Filed under: * Christian Life / Church LifeChurch HistorySpirituality/Prayer

August 31, 2015 at 4:39 am - 0 comments - [link] [Printer Friendly] [Print w/ comments]

Posted by Kendall Harmon

My God, my Father and Preserver, who of thy goodness hast watched over me during the past night, and brought me to this day, grant also that I may spend it wholly in the worship and service of thy most holy deity. Let me not think, or say, or do a single thing which tends not to thy service and submission to thy will, that thus all my actions may aim at thy glory and the salvation of my brethren, while they are taught by my example to serve thee. And as thou art giving light to this world for the purposes of external life by the rays of the sun, so enlighten my mind by the effulgence of thy Spirit, that he may guide me in the way of thy righteousness. To whatever purpose I apply my mind, may the end which I ever propose to myself be thy honour and service. May I expect all happiness from thy grace and goodness only. Let me not attempt any thing whatever that is not pleasing to thee.

Grant also, that while I labour for the maintenance of this life, and care for the things which pertain to food and raiment, I may raise my mind above them to the blessed and heavenly life which thou hast promised to thy children. Be pleased also, in manifesting thyself to me as the protector of my soul as well as my body, to strengthen and fortify me against all the assaults of the devil, and deliver me from all the dangers which continually beset us in this life. But seeing it is a small thing to have begun, unless I also persevere, I therefore entreat of thee, O Lord, not only to be my guide and director for this day, but to keep me under thy protection to the very end of life, that thus my whole course may be performed under thy superintendence. As I ought to make progress, do thou add daily more and more to the gifts of thy grace until I wholly adhere to thy Son Jesus Christ, whom we justly regard as the true Sun, shining constantly in our minds. In order to my obtaining of thee these great and manifold blessings, forget, and out of thy infinite mercy, forgive my offences, as thou hast promised that thou wilt do to those who call upon thee in sincerity.

(Ps. 143:8.)—Grant that I may hear thy voice in the morning since I have hoped in thee. Show me the way in which I should walk, since I have lifted up my soul unto thee. Deliver me from my enemies, O Lord, I have fled unto thee. Teach me to do thy will, for thou art my God. Let thy good Spirit conduct me to the land of uprightness.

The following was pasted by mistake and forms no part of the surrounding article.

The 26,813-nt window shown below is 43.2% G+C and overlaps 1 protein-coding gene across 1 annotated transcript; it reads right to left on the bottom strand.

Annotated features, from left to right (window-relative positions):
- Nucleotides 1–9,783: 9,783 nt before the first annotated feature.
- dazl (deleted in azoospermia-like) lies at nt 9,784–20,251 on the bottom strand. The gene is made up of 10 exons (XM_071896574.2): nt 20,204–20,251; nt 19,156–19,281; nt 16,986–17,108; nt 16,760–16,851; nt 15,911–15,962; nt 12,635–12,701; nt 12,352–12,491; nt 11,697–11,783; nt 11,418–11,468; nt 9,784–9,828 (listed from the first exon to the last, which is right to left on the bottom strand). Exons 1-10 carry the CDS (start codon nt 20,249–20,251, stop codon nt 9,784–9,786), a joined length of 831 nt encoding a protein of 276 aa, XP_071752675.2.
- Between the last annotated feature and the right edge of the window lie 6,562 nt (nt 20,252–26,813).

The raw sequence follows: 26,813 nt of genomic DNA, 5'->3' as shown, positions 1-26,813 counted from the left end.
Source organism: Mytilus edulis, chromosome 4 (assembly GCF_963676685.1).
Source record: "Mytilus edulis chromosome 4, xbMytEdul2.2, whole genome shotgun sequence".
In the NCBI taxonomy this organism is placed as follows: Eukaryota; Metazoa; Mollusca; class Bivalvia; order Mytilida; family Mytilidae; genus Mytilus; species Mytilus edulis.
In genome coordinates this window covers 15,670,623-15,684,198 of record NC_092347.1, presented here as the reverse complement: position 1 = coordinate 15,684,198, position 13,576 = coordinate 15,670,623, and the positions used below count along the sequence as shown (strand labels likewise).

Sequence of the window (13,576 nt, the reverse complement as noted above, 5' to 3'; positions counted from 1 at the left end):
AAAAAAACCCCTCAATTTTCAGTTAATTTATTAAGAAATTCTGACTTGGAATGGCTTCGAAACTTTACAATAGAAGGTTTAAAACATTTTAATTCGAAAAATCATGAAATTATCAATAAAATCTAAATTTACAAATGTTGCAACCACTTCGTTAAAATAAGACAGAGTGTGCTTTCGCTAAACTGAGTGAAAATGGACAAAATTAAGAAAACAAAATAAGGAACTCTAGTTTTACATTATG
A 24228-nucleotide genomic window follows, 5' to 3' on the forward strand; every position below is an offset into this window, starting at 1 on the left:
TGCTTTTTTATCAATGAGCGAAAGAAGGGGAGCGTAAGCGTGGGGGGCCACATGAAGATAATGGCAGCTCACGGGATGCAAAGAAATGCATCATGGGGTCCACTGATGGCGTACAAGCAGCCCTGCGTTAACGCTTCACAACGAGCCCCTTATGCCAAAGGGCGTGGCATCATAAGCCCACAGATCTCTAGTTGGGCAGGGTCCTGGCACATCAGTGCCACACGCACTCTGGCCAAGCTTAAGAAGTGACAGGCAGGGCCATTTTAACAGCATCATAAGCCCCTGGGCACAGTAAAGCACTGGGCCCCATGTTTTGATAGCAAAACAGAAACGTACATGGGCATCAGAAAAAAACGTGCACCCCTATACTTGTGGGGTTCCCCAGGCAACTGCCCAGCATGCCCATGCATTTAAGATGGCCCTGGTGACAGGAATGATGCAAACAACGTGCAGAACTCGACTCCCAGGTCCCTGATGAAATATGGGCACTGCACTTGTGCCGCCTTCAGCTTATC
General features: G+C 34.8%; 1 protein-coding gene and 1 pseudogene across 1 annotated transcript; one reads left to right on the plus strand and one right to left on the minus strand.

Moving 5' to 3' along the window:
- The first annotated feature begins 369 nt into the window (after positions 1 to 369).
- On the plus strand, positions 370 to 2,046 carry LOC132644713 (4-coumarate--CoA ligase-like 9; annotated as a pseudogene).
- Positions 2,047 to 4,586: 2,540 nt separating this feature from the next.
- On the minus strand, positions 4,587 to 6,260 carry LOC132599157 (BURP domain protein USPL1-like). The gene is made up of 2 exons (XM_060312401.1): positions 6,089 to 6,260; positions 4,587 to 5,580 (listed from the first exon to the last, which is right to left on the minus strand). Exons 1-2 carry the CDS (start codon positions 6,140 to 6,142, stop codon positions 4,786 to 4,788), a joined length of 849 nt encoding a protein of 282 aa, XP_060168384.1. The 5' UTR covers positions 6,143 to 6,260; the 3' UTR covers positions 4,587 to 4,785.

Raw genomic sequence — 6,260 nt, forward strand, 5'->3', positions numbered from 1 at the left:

Filed under: * Christian Life / Church LifeSpirituality/Prayer

August 31, 2015 at 4:17 am - 0 comments - [link] [Printer Friendly] [Print w/ comments]

Posted by Kendall Harmon

To thee, O Lord, I lift up my soul.
O my God, in thee I trust,
let me not be put to shame;
let not my enemies exult over me.
Yea, let none that wait for thee be put to shame;
let them be ashamed who are wantonly treacherous.

Make me to know thy ways, O Lord;
teach me thy paths.
Lead me in thy truth, and teach me,
for thou art the God of my salvation;
for thee I wait all the day long.

--Psalm 25:1-4

Filed under: * TheologyTheology: Scripture

August 31, 2015 at 4:00 am - 0 comments - [link] [Printer Friendly] [Print w/ comments]

Posted by The_Elves

August 30, 2015 at 5:27 pm - 0 comments - [link] [Printer Friendly] [Print w/ comments]

Posted by The_Elves

As a researcher, I felt compelled to empirically test my observations about faith and disaster resilience. I began collecting data for my first Katrina study 2 months after the storm. Even now, on the 10th anniversary of Hurricane Katrina, I’m still studying faith and disaster resilience among Katrina survivors. Following are some of the empirical lessons I’ve learned along the way with my colleagues and students...

Read it all

Filed under: * Culture-WatchHurricane Katrina

August 30, 2015 at 1:40 pm - 0 comments - [link] [Printer Friendly] [Print w/ comments]

Posted by Kendall Harmon

Almighty God, who in Christ Jesus hast fulfilled to the sons of men thy ancient word of promise: Grant us grace to lay hold upon that promise by a living faith, that we may receive thy gift of righteousness, and at the last may enter upon our eternal inheritance; through the merits of the same thy Son, Jesus Christ our Lord.